Oh man, today was a big one. Jon and I met up at noon and then spent SIX HOURS working on our pinball machines. It was intense! Here's a shot of Jon working on his machine in the background, and a pile of burnt out, filthy, junk parts that we had pulled from the machines.
Last week Jon posted all about getting the circuit board from his Jurassic Park expertly fixed by Sarah St. John at the Pinball Wizard Arcade in Pelham, New Hampshire. That fixed a pop bumper coil and sling shot coil. Then, today, Jon replaced both of the end-of-stroke switches and red caps on his flipper mechanisms. He also took the plunge and put in a TON of LEDs for his computer controlled lights.
We also both put red rubber on the flippers (ironically, we both re-rubbered our entire machines with black rubber about a month before learning that white/red rubber is bouncier and more fun to play on than black rubber - ugh!)
Let me tell you, IT'S LIKE A WHOLE NEW MACHINE. The flippers are fast and responsive, everything's working, it's so much easier to understand the modes and what to shoot with the brighter lights. It's that great moment in restoring a machine when everything mechanical is finally working, and all that's left is the cosmetic / aesthetic restoration.
Meanwhile, over on Medieval Madness, I went through the whole machine and replaced every single nylon coil sleeve. I've seen this recommended on lots of different pinball blogs, but never got around to it until today. I wish I had done it sooner. It really breathes new life into the game. Everything's running more smoothly. It was also a good chance to learn more about each of these coils. I found a couple that were starting to swell and will need to be replaced. I also was able to CLEAN a lot of stuff.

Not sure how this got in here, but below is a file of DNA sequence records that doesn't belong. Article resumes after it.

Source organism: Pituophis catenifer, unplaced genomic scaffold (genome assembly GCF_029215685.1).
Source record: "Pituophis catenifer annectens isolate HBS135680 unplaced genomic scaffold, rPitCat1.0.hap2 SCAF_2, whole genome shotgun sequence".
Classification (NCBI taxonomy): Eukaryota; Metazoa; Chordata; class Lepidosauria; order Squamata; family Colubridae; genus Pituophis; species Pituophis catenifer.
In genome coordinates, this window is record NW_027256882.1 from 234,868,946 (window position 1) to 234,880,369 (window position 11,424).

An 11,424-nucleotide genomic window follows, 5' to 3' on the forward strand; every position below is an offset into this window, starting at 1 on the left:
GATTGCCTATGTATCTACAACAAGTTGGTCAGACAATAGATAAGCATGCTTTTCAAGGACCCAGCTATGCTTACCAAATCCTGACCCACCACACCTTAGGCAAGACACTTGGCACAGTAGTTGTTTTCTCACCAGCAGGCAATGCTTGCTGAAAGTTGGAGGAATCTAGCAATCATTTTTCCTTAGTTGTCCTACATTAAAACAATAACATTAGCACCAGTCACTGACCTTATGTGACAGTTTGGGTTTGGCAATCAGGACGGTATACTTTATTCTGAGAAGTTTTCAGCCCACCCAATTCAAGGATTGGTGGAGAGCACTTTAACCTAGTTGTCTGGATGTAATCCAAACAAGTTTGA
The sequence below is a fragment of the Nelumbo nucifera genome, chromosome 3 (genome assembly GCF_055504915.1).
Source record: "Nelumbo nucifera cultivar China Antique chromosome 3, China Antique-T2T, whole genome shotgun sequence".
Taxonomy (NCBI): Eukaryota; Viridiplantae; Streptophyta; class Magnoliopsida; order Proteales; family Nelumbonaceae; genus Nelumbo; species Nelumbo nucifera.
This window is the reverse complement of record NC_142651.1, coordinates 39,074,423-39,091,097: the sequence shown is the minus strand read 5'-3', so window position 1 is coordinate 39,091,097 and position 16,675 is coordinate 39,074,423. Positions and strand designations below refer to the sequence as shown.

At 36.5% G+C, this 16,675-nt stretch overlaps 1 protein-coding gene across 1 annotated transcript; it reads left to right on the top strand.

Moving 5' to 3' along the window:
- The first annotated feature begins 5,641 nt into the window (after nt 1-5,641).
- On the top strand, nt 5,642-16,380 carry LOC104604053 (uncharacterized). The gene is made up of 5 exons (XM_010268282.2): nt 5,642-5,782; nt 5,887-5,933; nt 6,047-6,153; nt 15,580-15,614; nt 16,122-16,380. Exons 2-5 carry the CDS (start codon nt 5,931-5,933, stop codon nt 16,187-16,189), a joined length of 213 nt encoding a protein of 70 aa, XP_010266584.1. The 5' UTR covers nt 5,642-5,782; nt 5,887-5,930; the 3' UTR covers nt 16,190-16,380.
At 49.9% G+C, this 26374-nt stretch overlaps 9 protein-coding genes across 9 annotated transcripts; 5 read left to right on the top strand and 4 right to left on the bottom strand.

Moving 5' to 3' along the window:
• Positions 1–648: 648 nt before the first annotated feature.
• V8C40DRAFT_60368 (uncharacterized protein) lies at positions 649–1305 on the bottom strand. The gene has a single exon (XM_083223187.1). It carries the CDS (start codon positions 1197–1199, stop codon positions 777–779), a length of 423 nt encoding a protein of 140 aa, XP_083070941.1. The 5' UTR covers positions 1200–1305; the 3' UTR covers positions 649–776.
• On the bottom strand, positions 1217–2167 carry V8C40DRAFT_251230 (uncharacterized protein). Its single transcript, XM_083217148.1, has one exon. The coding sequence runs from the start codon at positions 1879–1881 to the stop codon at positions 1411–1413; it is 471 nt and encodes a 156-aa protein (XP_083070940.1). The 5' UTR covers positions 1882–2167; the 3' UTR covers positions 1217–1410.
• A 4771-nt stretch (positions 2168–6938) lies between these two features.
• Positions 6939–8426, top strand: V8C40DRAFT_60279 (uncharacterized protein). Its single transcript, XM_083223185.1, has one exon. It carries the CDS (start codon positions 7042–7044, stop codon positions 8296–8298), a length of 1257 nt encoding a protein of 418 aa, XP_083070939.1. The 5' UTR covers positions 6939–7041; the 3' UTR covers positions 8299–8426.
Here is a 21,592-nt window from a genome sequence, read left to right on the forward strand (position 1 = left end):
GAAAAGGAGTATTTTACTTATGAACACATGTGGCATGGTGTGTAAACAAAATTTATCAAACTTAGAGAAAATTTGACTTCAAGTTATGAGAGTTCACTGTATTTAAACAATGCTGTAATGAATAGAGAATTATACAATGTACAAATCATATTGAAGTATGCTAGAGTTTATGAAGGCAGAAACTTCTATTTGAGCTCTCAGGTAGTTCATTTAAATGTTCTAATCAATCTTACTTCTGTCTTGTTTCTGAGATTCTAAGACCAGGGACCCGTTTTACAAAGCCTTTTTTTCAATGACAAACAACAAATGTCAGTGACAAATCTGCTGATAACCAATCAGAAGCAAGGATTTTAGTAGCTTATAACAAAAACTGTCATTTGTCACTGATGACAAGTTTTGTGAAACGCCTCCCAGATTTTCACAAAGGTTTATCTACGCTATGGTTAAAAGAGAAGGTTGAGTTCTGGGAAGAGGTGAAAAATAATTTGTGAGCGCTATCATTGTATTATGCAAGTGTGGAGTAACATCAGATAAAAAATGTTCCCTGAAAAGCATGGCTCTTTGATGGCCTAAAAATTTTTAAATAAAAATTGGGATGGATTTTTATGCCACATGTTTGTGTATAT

I also went through and tried to replace some of the strain on my General Illumination circuits by replacing about a dozen #44 lamps with the cooler burning #47s and even a some LEDs under the ramps. My mid-playfield G.I. string fried the triac on the driver board, so that will be my next repair, and hopefully these preventative measures will keep that from happening again in the future.
ANYWAY, it was super fun nerding out all day, wrenching on the machines. Get your tools out on memorial day tomorrow and tune up those pins!